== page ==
New passenger terminal
New Orleans, Louisiana, USA
Start of Construction
Pelli Clarke Pelli, Manning Architects and Crescent City Aviation Team
A new North Terminal is being constructed at the Louis Armstrong New Orleans International Airport (MSY) in Louisiana, US. The MSY airport, owned by the City of New Orleans and governed by the New Orleans Aviation Board (NOAB), handled 10.6 million passengers in 2015 and is touted to be one of the busiest airports in the US.
Charleston International Airport is a joint civil-military airport located at North Charleston in South Carolina, US. The airport is owned and operated by Charleston County Aviation Authority (CCAA) and United States Air Force under a new joint use agreement (JUA) signed in February 2008 with a 50-year term. Charleston is the busiest airport in South Carolina.
The North Terminal project, announced in April 2013, witnessed the start of construction in January 2016. It is scheduled to open by October 2018 coinciding with the 300th anniversary of the New Orleans City.
The terminal project will create about 13,000 jobs during construction. It will create $1.7bn and $3.2bn worth of economic benefits from construction and tourism respectively. When the new terminal is opened the airport is expected to handle about 12 million passengers a year.
Funding the North Terminal
The $826m project will be funded by grants provided by the US Federal Aviation Administration (FAA) Airport Improvement Programme (AIP), Transportation Security Administration (TSA), Louisiana State Aviation Trust Fund and Passenger Facility Charge (PFC) collections. General Airport Revenue bonds and Aviation Board Capital funds will be also used for project financing.
Louis Armstrong New Orleans International Airport is expected to receive more than $21m through federal grants by the FAA.
The new terminal development plans were initiated in August 2011 to facilitate the growing passenger traffic and demands. The NOAB selected a team of airport consultants to study the airport’s terminal development plan. The team proposed four substitutes, which included the existing terminal refurbishment, the south side expansion, and a new terminal either on the west or the north sides.
Airport authorities selected the north side for the new terminal because Concourse D of the existing terminal is on the same side. Covering an area of 110,000ft2, Concourse D will be converted for charter, general aviation, cargo, multi-modal and other commercial use.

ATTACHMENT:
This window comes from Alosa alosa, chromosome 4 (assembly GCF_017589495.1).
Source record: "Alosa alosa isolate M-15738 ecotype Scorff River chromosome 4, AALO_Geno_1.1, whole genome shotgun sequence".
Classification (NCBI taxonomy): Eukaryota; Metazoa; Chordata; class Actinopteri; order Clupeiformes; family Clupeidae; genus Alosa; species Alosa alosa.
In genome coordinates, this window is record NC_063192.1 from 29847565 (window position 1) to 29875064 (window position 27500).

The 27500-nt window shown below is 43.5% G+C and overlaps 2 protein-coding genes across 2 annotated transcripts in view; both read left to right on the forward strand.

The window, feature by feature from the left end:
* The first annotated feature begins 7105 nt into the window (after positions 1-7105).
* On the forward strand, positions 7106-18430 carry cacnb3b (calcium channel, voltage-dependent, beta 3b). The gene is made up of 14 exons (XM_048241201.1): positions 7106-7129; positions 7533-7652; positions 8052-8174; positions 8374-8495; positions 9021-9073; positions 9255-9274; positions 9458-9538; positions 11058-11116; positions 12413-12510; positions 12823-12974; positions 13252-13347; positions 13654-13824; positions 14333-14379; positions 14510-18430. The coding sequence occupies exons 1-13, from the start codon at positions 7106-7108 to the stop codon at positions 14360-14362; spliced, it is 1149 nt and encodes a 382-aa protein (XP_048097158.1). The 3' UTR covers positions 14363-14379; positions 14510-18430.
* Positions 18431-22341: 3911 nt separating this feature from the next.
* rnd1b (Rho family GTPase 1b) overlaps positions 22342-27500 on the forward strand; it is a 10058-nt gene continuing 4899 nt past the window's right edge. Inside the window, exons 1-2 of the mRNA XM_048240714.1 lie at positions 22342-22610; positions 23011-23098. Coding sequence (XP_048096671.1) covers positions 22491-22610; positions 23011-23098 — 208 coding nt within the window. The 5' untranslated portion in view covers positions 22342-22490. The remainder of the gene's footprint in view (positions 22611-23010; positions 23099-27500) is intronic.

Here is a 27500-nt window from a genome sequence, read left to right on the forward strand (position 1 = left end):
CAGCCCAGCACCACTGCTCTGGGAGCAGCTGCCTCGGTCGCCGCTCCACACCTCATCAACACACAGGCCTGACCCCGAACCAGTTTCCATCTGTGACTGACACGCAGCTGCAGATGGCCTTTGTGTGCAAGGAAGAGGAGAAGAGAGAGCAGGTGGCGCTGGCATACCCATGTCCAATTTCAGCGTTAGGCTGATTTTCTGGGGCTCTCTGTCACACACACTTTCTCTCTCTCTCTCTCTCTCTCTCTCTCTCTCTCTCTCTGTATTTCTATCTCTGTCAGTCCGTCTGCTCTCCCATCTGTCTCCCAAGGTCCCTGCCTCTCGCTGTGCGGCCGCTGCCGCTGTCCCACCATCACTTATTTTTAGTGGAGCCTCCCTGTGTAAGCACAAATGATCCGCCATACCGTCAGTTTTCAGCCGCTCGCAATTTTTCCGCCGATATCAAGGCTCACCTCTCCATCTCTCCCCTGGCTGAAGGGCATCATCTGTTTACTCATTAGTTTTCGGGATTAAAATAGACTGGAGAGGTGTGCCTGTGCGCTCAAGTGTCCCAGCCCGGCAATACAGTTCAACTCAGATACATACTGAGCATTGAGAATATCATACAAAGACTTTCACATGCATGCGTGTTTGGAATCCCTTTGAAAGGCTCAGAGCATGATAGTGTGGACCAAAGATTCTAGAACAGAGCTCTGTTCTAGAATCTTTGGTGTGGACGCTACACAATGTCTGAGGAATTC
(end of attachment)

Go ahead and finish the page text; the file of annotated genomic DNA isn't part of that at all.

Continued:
Designing the new passenger terminal
The new North Terminal will cover an area of approximately 650,000ft2 including 80,000ft2 of retail space, two well connected concourses and 30 gates. The terminal design is based on the concepts of modern and open architectural arts resembling the shape of two back-to-back boomerangs. It will feature glass windows to allow natural lighting inside the airport and thus reduce energy consumption.
The project will also include extension of the apron area by an additional 42 acres, and construction of a power plant and a hotel with an investment of $72m and $17m respectively. A new flyover will be also constructed between the Interstate 10 (I-10) highway in Louisiana, and the airport with an estimated investment of $87m to provide convenient access for the passengers.
Facilities at MSY’s North Terminal
An inline explosive baggage system will be installed to enhance security. The terminal will feature a consolidated checkpoint equipped with advanced check-in systems, and a parking garage which can accommodate about 3,000 vehicles.
Dual aircraft taxi lanes will be built at the terminal to improve airline efficiency by minimising the passenger waiting time.
The North Terminal was designed by Pelli Clarke Pelli and Manning Architects in association with Crescent City Aviation Team, which is a joint venture of Leo A Daly and Atkins. Parsons Brinckerhoff will act as the project manager.
Reynolds, Smith & Hills (RS&H) carried out environmental impact studies and Unison Maximus Consulting Solutions performed financial analysis for the project.